Archbishop Elpidophoros of America presided over the Great Vespers of Consecration at the Saint George Greek Orthodox Church in Ocean Township, New Jersey, November 27, 2021.
Read the homily of Archbishop Elpidophoros of America:
Beloved brother and sisters in the Lord,
This evening, in this magnificent church dedicated to the Holy Great Martyr and Trophy-bearer George, we prepare for the Consecration of this place to our Holy Triune God and His divine worship.
Tonight, at our Great Vespers, which commences the sacred acts of Consecration, we bear with us the precious and holy relics of the Saints that will be interred tomorrow inside the Holy Altar.
Saint Panteleimon the Great Martyr and Healer, whom we celebrate on July 27.
Saint Haralambos the Hieromartyr and Wonderworker, whom we extol on February 10.
And Saint Barbara the Great Martyr, whom we will celebrate not many days hence, on December 4.
These are the Saints who will be sealed within the Holy Table, and they share a deep connection to your Patron Saint – they are all martyrs!
They were willing to give up their lives on this earth, out of love for their Savior, Lord and God, Who reigns forever in Heaven.
The tradition of sealing the relics of martyrs in the consecrated Holy Altar is very ancient, stretching back to the first centuries of the Church. In the days when the Divine Liturgy was still being celebrated in houses, it was also common for Christians to gather at the tombs of martyrs, and to celebrate the Eucharist atop their sacred bones.
In the case of Saint Haralambos, his disciples actually celebrated the Liturgy on his newly-reposed body after his martyrdom!
This connection to the cemeteries – which literally means “the place of those who sleep” – is still understood by the Church. Your own community is one of the parishes of our Sacred Archdiocese that has its own: The Saint George Greek Orthodox Cemetery, which opened in 1957.
The association of these sacred and blessed grounds with the building of churches found its first fulfillment in what are called “Μαρτύρια” – the buildings raised up over the tombs of the Martyrs. The most famous in the world is, of course, the Ἀνάστασις in Jerusalem – usually called the Church of the Holy Sepulcher. Today, it contains not only the Empty Tomb of our Lord, but the site of Golgotha as well, where He gave up His life for the life of the world.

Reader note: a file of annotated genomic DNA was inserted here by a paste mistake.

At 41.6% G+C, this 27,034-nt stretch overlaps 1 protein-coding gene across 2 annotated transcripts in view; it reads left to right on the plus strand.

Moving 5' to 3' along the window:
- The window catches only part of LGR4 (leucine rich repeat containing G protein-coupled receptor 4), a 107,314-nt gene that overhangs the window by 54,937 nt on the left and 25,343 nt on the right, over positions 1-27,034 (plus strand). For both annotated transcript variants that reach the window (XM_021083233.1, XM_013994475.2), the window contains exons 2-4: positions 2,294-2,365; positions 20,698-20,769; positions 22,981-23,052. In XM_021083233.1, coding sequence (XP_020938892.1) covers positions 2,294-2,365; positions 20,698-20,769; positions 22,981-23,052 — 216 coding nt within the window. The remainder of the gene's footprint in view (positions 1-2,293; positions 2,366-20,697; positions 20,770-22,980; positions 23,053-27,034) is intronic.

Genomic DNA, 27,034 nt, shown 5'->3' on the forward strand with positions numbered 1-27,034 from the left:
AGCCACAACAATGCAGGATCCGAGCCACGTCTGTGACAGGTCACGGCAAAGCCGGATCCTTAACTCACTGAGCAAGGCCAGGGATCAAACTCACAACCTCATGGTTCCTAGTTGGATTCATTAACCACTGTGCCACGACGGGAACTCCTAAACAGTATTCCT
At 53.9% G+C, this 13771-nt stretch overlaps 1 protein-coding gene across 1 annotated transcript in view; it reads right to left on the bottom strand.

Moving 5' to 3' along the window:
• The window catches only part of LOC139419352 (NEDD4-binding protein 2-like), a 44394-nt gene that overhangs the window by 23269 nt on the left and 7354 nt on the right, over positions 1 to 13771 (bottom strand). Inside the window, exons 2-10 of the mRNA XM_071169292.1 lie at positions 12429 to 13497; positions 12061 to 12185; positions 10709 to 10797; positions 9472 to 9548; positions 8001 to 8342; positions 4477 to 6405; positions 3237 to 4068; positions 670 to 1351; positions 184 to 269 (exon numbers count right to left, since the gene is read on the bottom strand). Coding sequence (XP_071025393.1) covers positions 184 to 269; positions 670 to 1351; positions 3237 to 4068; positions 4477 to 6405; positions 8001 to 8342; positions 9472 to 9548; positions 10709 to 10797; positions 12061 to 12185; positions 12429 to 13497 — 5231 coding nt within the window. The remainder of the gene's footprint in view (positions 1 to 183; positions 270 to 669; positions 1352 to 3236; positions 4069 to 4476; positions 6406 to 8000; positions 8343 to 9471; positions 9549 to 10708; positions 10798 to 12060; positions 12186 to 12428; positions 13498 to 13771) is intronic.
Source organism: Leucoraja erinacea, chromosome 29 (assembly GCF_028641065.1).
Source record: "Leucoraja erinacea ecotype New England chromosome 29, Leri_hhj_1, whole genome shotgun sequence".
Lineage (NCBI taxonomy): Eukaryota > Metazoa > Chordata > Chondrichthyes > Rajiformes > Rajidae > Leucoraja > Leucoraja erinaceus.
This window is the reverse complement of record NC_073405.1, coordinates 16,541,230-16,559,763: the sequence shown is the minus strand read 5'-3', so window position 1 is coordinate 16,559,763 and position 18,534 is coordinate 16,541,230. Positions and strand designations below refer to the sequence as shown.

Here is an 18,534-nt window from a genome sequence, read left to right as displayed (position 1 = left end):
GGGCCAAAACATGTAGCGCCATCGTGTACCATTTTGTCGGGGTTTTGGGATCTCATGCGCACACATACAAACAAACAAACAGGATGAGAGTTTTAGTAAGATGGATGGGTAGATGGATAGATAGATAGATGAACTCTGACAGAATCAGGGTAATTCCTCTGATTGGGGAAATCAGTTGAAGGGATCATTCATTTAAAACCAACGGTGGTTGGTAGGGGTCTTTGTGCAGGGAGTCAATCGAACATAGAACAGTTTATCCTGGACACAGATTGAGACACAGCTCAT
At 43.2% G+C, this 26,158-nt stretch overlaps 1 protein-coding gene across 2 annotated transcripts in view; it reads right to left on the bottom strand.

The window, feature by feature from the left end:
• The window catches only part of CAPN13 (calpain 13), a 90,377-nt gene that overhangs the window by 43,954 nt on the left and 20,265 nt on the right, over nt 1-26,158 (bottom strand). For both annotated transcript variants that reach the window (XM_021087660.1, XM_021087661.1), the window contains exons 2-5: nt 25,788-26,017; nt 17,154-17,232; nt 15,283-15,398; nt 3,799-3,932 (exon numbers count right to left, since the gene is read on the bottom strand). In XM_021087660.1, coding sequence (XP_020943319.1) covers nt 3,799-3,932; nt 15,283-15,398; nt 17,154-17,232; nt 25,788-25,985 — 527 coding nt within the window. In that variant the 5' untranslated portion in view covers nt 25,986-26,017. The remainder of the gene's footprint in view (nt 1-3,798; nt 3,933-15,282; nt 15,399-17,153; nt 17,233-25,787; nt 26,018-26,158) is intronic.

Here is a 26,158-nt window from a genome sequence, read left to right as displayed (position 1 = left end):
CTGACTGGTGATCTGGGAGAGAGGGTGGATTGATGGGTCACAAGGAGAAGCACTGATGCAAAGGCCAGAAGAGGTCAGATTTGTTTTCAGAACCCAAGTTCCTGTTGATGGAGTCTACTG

And thus, my beloved Christians, we come to the understanding of why the precious relics of the martyrs are buried within the Holy Table. To quote the Second Century writer Tertullian:
“The blood of the Martyrs is the seed of the Church.”
Your Church, through the presence of these holy relics, realizes its potential as a living field of spiritual seeds. Every Sacrament, every Sunday School lesson, every community celebration, becomes an opportunity for growth and maturation.
Like the Precious Blood of our Lord Jesus Christ that we will receive tomorrow in the Divine Liturgy, the blood of these Holy Martyrs – Panteleimon, Haralambos and Barbara – will nourish your spiritual life through their bodily presence within the Altar.
Remember these martyred Saints, and their feastdays. For they join in the Chorus of Martyrs that is led by your Heavenly Patron, the Trophy-bearer George.
They will protect you and your families, as they are your intercessors before the Altar “Not-Made-With-Hands” that abides forever in Heaven.
Through their holy prayers, may you all enjoy the spiritual harvest that comes from the planting of this seed this weekend, as well as enjoy the fruits of faith, hope and love here in your beloved parish and throughout the Church. Amen.